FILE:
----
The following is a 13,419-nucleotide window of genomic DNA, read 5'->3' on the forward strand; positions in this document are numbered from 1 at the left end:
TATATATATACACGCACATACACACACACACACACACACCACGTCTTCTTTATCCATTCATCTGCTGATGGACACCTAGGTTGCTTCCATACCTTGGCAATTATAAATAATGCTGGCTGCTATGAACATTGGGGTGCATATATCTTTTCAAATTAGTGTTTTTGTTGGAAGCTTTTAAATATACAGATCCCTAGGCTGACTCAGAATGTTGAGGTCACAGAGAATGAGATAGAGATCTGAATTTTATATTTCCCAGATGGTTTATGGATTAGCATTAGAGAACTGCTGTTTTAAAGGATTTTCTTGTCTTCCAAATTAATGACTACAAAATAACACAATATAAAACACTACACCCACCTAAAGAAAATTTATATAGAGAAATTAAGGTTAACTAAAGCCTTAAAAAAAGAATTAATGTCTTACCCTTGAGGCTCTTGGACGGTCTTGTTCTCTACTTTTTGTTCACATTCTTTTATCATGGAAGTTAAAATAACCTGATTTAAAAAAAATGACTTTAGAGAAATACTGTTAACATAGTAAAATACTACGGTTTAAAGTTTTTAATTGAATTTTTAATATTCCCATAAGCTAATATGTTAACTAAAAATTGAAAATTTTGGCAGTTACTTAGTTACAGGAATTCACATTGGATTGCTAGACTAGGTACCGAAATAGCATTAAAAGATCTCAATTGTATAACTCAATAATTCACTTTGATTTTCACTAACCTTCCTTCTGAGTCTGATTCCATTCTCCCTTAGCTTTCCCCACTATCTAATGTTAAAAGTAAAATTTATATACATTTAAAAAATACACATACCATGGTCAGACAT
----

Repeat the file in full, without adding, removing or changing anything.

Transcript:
The following is a 13,419-nucleotide window of genomic DNA, read 5'->3' on the forward strand; positions in this document are numbered from 1 at the left end:
TATATATATACACGCACATACACACACACACACACACACCACGTCTTCTTTATCCATTCATCTGCTGATGGACACCTAGGTTGCTTCCATACCTTGGCAATTATAAATAATGCTGGCTGCTATGAACATTGGGGTGCATATATCTTTTCAAATTAGTGTTTTTGTTGGAAGCTTTTAAATATACAGATCCCTAGGCTGACTCAGAATGTTGAGGTCACAGAGAATGAGATAGAGATCTGAATTTTATATTTCCCAGATGGTTTATGGATTAGCATTAGAGAACTGCTGTTTTAAAGGATTTTCTTGTCTTCCAAATTAATGACTACAAAATAACACAATATAAAACACTACACCCACCTAAAGAAAATTTATATAGAGAAATTAAGGTTAACTAAAGCCTTAAAAAAAGAATTAATGTCTTACCCTTGAGGCTCTTGGACGGTCTTGTTCTCTACTTTTTGTTCACATTCTTTTATCATGGAAGTTAAAATAACCTGATTTAAAAAAAATGACTTTAGAGAAATACTGTTAACATAGTAAAATACTACGGTTTAAAGTTTTTAATTGAATTTTTAATATTCCCATAAGCTAATATGTTAACTAAAAATTGAAAATTTTGGCAGTTACTTAGTTACAGGAATTCACATTGGATTGCTAGACTAGGTACCGAAATAGCATTAAAAGATCTCAATTGTATAACTCAATAATTCACTTTGATTTTCACTAACCTTCCTTCTGAGTCTGATTCCATTCTCCCTTAGCTTTCCCCACTATCTAATGTTAAAAGTAAAATTTATATACATTTAAAAAATACACATACCATGGTCAGACAT